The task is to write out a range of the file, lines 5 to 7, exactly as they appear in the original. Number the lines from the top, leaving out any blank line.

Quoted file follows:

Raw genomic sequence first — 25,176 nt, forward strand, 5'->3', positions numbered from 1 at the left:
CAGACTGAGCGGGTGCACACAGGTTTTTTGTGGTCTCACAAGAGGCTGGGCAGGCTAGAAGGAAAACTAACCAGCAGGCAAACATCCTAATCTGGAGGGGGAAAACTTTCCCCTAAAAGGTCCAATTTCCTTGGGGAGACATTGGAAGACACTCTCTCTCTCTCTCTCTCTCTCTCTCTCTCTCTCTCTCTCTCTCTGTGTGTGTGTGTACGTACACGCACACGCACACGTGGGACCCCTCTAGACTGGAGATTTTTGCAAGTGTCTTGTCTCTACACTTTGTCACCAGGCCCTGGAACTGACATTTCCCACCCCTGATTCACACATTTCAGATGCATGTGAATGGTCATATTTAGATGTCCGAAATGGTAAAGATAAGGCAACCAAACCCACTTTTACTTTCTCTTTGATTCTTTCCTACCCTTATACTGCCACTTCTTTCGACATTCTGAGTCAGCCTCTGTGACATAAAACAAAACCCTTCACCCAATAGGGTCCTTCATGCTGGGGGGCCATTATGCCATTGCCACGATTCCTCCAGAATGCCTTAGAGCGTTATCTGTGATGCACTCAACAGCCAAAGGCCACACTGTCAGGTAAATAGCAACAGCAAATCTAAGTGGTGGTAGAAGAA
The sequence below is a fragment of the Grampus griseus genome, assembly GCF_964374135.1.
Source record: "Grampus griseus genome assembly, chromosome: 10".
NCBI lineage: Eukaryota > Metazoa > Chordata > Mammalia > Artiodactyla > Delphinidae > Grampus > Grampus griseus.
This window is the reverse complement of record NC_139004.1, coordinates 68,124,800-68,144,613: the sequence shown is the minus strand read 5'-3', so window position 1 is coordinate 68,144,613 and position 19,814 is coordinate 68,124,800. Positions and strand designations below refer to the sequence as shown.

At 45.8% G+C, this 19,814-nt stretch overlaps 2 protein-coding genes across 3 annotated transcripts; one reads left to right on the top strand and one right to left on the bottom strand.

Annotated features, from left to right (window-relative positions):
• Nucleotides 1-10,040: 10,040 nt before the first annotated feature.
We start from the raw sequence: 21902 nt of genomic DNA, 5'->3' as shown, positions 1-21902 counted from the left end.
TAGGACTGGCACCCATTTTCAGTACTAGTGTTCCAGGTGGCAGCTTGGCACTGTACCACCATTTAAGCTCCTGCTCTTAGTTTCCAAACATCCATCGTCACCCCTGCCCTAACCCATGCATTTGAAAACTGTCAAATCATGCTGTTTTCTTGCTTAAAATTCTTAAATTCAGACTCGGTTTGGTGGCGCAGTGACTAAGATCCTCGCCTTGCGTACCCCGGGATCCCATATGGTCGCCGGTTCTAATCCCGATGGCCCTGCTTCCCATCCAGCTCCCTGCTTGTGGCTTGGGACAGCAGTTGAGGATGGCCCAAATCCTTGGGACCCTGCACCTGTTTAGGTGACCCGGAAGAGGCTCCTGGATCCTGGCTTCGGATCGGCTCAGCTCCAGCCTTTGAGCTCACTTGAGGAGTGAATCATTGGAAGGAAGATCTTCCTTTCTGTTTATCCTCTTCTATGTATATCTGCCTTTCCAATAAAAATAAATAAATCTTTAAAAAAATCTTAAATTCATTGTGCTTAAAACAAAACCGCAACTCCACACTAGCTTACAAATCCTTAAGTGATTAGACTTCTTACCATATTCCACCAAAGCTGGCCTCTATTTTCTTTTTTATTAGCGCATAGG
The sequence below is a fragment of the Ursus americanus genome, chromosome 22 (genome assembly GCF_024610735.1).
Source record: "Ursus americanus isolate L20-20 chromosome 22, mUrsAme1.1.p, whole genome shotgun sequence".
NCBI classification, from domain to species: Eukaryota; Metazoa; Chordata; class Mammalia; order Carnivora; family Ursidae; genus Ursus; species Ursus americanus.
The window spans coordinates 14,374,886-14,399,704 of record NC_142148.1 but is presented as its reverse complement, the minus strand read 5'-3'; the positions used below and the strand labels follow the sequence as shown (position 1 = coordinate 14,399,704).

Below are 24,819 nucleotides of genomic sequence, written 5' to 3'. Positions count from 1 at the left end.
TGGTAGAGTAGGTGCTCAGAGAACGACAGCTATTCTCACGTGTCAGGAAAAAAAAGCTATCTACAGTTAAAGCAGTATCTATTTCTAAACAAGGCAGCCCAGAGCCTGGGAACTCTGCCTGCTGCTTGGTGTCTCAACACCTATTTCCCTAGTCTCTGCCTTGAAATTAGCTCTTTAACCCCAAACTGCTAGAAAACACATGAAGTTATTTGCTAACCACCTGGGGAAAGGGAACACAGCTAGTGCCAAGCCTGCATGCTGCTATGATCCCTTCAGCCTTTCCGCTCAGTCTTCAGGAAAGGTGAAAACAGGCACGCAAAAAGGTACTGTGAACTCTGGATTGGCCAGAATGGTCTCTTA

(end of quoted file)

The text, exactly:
NCBI lineage: Eukaryota > Metazoa > Chordata > Mammalia > Artiodactyla > Delphinidae > Grampus > Grampus griseus.
This window is the reverse complement of record NC_139004.1, coordinates 68,124,800-68,144,613: the sequence shown is the minus strand read 5'-3', so window position 1 is coordinate 68,144,613 and position 19,814 is coordinate 68,124,800. Positions and strand designations below refer to the sequence as shown.

At 45.8% G+C, this 19,814-nt stretch overlaps 2 protein-coding genes across 3 annotated transcripts; one reads left to right on the top strand and one right to left on the bottom strand.